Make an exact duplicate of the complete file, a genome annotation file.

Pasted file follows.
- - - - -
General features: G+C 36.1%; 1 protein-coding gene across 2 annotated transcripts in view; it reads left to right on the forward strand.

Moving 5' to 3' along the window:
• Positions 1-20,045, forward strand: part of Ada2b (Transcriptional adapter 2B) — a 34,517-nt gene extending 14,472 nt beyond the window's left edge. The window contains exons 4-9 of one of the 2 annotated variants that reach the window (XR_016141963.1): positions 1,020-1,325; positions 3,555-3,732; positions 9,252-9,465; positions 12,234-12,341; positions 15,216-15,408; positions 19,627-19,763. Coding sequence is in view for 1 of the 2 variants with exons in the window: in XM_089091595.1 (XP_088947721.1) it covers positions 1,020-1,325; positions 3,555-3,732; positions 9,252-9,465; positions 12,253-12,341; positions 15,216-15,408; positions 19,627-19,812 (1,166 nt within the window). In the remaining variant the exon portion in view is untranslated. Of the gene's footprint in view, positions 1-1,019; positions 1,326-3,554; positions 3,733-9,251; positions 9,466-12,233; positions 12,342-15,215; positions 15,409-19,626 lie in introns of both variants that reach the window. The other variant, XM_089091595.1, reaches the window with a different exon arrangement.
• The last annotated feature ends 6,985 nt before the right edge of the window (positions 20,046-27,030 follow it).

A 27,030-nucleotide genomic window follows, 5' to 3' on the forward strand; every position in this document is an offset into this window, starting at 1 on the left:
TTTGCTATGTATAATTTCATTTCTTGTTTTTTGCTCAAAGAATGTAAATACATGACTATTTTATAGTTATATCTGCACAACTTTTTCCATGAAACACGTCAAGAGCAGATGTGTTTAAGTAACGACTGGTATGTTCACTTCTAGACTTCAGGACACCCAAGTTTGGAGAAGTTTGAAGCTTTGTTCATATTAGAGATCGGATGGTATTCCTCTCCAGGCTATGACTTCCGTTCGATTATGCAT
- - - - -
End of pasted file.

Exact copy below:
General features: G+C 36.1%; 1 protein-coding gene across 2 annotated transcripts in view; it reads left to right on the forward strand.

Moving 5' to 3' along the window:
• Positions 1-20,045, forward strand: part of Ada2b (Transcriptional adapter 2B) — a 34,517-nt gene extending 14,472 nt beyond the window's left edge. The window contains exons 4-9 of one of the 2 annotated variants that reach the window (XR_016141963.1): positions 1,020-1,325; positions 3,555-3,732; positions 9,252-9,465; positions 12,234-12,341; positions 15,216-15,408; positions 19,627-19,763. Coding sequence is in view for 1 of the 2 variants with exons in the window: in XM_089091595.1 (XP_088947721.1) it covers positions 1,020-1,325; positions 3,555-3,732; positions 9,252-9,465; positions 12,253-12,341; positions 15,216-15,408; positions 19,627-19,812 (1,166 nt within the window). In the remaining variant the exon portion in view is untranslated. Of the gene's footprint in view, positions 1-1,019; positions 1,326-3,554; positions 3,733-9,251; positions 9,466-12,233; positions 12,342-15,215; positions 15,409-19,626 lie in introns of both variants that reach the window. The other variant, XM_089091595.1, reaches the window with a different exon arrangement.
• The last annotated feature ends 6,985 nt before the right edge of the window (positions 20,046-27,030 follow it).

A 27,030-nucleotide genomic window follows, 5' to 3' on the forward strand; every position in this document is an offset into this window, starting at 1 on the left:
TTTGCTATGTATAATTTCATTTCTTGTTTTTTGCTCAAAGAATGTAAATACATGACTATTTTATAGTTATATCTGCACAACTTTTTCCATGAAACACGTCAAGAGCAGATGTGTTTAAGTAACGACTGGTATGTTCACTTCTAGACTTCAGGACACCCAAGTTTGGAGAAGTTTGAAGCTTTGTTCATATTAGAGATCGGATGGTATTCCTCTCCAGGCTATGACTTCCGTTCGATTATGCAT